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Wednesday, August 20, 2008


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This post definitely applies to me. I can't decide if its truly because its worth being nervous about (hey, I was pretty damn sure we were gonna win last time AND the time before that, even though our candidates weren't so charismatic and this whole summer-lovin' thing Obama's got going on doesn't necessarily mean a thing come election time) or just because I'd rather give the elections my attention than whatever is going on in pop culture (although I am quite enjoying the drama of the Olympics).

Maybe it's just because I came of political age just in time to protest Little Bush's inauguration, or maybe its my strong memories of staying up at night as a kid watching Dukakis steadily fail, but I'm not sure I know how to chill out and allow myself to be a political winner. But that's what meditation and running are for.

Anyway, liked the post.


speaking from the viewpoint of an independent McCain supporter, i hate polls.

i believe that most (99.9 percent) of the people who do polling have an axe to grind. they cook the results by how they ask the questions and to whom, all in order to influence those who read the poll results.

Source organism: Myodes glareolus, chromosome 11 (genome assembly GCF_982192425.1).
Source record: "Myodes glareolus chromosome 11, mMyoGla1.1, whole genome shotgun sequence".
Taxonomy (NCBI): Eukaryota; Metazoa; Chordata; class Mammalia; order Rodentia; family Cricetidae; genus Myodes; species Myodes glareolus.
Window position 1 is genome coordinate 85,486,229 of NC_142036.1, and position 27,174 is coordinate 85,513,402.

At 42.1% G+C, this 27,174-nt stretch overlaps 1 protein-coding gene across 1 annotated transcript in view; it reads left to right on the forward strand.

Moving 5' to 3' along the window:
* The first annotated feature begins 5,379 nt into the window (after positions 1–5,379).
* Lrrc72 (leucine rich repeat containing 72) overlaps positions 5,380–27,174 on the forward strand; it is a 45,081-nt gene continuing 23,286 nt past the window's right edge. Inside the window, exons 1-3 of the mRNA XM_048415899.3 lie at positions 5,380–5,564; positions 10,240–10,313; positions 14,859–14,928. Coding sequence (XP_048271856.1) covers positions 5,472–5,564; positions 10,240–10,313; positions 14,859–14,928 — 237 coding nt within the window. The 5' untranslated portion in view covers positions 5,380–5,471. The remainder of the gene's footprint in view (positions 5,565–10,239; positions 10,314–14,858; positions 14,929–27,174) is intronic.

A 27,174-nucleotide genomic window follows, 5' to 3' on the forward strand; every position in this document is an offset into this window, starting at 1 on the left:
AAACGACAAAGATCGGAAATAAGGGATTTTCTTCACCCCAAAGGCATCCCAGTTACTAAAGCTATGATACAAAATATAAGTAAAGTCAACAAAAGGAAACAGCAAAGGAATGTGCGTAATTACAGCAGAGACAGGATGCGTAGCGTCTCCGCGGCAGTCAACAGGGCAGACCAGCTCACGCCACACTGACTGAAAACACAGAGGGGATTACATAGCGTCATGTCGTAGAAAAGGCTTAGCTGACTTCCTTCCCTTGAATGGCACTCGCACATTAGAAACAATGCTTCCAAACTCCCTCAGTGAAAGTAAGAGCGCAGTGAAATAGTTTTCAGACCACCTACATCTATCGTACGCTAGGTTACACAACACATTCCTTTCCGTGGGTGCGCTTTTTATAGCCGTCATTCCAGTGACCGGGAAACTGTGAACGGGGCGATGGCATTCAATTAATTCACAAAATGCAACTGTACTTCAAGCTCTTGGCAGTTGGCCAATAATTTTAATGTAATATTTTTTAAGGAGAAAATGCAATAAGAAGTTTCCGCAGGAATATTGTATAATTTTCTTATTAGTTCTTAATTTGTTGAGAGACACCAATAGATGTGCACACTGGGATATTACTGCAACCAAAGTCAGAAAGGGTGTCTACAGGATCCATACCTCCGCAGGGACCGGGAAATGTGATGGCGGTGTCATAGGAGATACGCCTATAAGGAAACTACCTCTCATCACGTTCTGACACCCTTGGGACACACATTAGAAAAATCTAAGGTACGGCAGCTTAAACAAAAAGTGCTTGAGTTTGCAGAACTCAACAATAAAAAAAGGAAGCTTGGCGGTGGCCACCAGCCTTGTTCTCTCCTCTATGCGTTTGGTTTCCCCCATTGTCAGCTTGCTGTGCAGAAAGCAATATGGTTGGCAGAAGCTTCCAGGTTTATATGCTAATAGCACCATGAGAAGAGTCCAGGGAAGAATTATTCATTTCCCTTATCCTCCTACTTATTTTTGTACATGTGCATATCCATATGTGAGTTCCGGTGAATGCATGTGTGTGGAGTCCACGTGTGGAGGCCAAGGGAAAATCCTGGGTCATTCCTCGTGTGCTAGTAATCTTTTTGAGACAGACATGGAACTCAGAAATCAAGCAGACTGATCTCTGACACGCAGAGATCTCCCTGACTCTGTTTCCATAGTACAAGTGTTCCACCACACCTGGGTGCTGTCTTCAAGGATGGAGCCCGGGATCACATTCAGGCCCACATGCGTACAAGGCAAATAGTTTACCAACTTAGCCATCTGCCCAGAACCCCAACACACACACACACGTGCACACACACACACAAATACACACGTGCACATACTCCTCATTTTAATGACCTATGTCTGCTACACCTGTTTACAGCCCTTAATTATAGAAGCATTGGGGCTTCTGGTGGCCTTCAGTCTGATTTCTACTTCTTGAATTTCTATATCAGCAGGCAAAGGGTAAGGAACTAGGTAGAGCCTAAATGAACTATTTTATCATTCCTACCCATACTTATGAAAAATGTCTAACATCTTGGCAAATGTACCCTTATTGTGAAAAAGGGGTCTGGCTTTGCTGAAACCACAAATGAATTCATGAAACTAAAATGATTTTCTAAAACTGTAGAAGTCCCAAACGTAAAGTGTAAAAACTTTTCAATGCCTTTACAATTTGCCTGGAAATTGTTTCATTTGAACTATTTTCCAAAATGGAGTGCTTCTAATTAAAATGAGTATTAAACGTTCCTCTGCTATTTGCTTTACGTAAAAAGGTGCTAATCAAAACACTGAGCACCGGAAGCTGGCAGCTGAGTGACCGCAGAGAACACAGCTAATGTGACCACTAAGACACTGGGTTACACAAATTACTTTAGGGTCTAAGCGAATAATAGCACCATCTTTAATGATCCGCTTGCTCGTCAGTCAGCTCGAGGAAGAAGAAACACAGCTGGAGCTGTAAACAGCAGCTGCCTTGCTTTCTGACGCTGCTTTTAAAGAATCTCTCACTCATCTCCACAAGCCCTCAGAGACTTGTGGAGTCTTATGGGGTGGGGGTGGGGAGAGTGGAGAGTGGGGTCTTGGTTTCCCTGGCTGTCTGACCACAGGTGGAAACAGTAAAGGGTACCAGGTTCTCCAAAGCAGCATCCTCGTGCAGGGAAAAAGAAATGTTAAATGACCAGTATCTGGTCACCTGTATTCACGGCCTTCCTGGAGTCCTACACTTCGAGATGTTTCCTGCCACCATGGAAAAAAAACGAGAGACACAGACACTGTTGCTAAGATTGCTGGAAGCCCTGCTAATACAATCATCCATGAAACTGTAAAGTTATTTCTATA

that, and people lie. the only place they make their true choices known are in the voting booth.

Dan's 100% right: don't listen to polls. or those who want you to obsess over them. just listen to the candidates and vote your conscience.


I don't hate polls, and I don't think most pollsters have an ax to grind. Their business is RELATIVE predictive accuracy, and there is a science to it.


1. Modern polling is based on calls to landline telephones. But telephone usage has changed, and thanks to the proliferation of cell phones, there are real reasons to question the sample that phone polling provides.

2. Asking people what they think when they haven't really thought about something is ... of limited utility. Garbage in, garbage out.

One other thing: Summer polling data during competitive presidential years... really just hasn't been predictive. Particularly before the conventions.

I like polls because you can learn stuff from them. But it's all about how you read them.

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